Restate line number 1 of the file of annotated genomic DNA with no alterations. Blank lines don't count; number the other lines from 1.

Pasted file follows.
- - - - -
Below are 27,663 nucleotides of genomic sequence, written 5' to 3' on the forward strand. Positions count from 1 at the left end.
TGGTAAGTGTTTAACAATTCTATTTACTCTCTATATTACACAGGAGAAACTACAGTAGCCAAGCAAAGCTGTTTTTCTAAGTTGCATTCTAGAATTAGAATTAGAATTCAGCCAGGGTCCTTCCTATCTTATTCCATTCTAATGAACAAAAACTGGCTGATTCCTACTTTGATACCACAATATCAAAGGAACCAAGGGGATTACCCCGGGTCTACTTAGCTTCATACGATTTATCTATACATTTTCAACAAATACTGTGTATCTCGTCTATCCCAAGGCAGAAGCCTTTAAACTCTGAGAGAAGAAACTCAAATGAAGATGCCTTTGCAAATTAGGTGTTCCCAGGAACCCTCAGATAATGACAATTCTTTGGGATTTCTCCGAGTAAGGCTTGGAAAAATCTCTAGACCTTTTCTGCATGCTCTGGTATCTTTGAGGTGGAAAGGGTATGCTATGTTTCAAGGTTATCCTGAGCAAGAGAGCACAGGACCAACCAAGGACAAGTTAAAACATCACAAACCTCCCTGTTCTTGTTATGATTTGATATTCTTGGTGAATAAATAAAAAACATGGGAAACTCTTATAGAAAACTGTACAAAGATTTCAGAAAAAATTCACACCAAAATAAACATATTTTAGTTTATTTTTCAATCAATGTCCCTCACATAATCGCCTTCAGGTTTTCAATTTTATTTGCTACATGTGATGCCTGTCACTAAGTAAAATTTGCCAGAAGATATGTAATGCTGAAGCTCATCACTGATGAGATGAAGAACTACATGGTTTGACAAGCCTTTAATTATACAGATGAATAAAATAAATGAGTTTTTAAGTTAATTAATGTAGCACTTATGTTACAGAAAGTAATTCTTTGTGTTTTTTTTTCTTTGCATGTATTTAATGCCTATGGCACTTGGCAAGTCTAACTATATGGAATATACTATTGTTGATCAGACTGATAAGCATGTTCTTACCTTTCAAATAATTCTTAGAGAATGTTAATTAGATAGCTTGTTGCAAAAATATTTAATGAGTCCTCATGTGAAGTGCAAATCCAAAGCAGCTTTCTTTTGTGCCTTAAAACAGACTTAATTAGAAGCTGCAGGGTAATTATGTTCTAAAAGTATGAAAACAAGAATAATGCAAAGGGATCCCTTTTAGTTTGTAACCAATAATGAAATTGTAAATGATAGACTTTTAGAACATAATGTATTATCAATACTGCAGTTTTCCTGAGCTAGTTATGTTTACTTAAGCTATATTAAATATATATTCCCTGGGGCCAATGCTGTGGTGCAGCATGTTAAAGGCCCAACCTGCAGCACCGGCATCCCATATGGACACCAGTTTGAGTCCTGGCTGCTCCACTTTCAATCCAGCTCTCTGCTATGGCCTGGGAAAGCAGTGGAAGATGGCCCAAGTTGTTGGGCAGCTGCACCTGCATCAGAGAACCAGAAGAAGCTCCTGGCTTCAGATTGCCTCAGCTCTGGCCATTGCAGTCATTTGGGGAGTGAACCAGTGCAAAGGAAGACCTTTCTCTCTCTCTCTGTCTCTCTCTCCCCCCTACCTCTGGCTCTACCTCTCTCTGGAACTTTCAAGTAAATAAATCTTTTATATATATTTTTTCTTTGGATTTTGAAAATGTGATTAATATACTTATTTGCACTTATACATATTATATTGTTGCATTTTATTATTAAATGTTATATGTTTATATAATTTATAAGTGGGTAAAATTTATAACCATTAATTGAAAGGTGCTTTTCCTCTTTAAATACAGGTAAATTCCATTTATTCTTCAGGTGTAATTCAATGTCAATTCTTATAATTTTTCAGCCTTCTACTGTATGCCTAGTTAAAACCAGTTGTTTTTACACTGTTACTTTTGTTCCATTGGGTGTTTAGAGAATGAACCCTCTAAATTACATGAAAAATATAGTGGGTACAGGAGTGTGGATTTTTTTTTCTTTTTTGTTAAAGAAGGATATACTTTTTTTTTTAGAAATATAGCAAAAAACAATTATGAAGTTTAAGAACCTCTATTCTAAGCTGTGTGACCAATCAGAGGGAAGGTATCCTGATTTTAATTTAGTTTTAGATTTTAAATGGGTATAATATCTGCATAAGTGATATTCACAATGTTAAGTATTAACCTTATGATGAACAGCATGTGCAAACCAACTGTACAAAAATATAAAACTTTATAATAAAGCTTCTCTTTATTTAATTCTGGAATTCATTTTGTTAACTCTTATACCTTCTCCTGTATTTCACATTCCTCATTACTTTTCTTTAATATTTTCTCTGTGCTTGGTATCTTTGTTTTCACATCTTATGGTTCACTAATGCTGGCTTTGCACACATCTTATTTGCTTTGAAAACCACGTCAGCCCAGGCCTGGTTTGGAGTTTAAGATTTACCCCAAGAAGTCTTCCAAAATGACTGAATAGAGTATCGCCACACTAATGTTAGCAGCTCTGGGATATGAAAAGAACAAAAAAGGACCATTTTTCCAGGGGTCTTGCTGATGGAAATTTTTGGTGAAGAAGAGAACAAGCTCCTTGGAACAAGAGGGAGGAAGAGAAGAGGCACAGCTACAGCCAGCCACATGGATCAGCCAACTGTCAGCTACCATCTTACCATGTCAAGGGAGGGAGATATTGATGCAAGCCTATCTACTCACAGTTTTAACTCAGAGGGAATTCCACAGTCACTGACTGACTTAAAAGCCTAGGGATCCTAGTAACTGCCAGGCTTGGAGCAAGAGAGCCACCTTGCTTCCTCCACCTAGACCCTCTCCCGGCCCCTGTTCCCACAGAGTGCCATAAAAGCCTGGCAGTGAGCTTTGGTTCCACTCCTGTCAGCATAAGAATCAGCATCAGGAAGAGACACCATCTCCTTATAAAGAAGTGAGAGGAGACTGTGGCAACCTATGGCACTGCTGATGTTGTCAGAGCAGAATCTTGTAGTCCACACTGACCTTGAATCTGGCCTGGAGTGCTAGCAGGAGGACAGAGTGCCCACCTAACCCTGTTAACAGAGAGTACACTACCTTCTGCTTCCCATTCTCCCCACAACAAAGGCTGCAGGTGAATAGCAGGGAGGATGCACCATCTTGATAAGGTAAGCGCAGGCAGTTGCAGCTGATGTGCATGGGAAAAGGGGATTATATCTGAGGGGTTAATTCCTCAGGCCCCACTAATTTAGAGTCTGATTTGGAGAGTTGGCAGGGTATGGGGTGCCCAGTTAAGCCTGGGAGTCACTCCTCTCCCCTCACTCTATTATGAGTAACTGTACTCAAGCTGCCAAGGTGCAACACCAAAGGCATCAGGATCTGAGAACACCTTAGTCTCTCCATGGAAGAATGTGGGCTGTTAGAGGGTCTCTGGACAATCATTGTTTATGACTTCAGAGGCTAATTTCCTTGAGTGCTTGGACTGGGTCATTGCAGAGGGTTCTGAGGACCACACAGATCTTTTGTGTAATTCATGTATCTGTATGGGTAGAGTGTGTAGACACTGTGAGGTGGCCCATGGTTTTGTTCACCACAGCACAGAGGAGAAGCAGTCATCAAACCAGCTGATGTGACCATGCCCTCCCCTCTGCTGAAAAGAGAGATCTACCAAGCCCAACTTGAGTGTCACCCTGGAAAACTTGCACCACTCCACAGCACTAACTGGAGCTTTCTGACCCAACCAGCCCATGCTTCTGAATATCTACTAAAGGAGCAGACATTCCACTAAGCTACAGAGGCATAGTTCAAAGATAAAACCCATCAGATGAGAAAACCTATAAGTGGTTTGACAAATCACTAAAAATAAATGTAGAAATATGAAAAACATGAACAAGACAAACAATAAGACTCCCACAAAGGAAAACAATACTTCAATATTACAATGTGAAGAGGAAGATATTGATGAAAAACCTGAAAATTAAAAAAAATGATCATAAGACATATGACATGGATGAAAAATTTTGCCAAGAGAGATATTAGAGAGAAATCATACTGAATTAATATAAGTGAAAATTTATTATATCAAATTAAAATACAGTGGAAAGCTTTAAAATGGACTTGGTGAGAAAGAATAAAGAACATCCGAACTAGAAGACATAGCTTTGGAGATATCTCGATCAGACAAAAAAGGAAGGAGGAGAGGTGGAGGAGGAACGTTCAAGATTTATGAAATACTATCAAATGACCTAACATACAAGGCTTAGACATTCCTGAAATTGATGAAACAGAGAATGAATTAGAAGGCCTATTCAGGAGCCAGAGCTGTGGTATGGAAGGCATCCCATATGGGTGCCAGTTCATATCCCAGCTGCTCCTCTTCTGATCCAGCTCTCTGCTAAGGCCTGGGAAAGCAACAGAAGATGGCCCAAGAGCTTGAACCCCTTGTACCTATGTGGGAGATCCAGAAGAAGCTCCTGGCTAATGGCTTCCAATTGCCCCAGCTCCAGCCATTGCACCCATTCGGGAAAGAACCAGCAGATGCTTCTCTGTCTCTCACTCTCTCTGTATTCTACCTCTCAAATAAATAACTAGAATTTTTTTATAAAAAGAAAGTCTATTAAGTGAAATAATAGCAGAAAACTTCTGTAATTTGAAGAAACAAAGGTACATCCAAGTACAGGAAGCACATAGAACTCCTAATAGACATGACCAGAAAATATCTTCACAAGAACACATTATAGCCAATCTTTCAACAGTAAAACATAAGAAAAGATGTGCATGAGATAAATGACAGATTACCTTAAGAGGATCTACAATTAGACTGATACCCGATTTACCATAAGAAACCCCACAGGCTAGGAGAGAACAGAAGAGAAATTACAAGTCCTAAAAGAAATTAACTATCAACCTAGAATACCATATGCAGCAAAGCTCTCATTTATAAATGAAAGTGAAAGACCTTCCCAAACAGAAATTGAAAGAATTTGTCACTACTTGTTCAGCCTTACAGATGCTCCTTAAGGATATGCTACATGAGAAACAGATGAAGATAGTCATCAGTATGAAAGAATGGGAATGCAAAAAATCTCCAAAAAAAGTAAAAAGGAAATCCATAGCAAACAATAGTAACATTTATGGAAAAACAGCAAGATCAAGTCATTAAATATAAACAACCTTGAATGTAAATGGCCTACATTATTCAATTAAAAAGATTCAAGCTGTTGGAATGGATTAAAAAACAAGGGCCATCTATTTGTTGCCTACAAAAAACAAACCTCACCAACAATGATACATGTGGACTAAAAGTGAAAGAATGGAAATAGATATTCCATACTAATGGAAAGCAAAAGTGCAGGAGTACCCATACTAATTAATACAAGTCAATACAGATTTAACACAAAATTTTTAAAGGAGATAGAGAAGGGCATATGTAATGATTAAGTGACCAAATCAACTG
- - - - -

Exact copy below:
Below are 27,663 nucleotides of genomic sequence, written 5' to 3' on the forward strand. Positions count from 1 at the left end.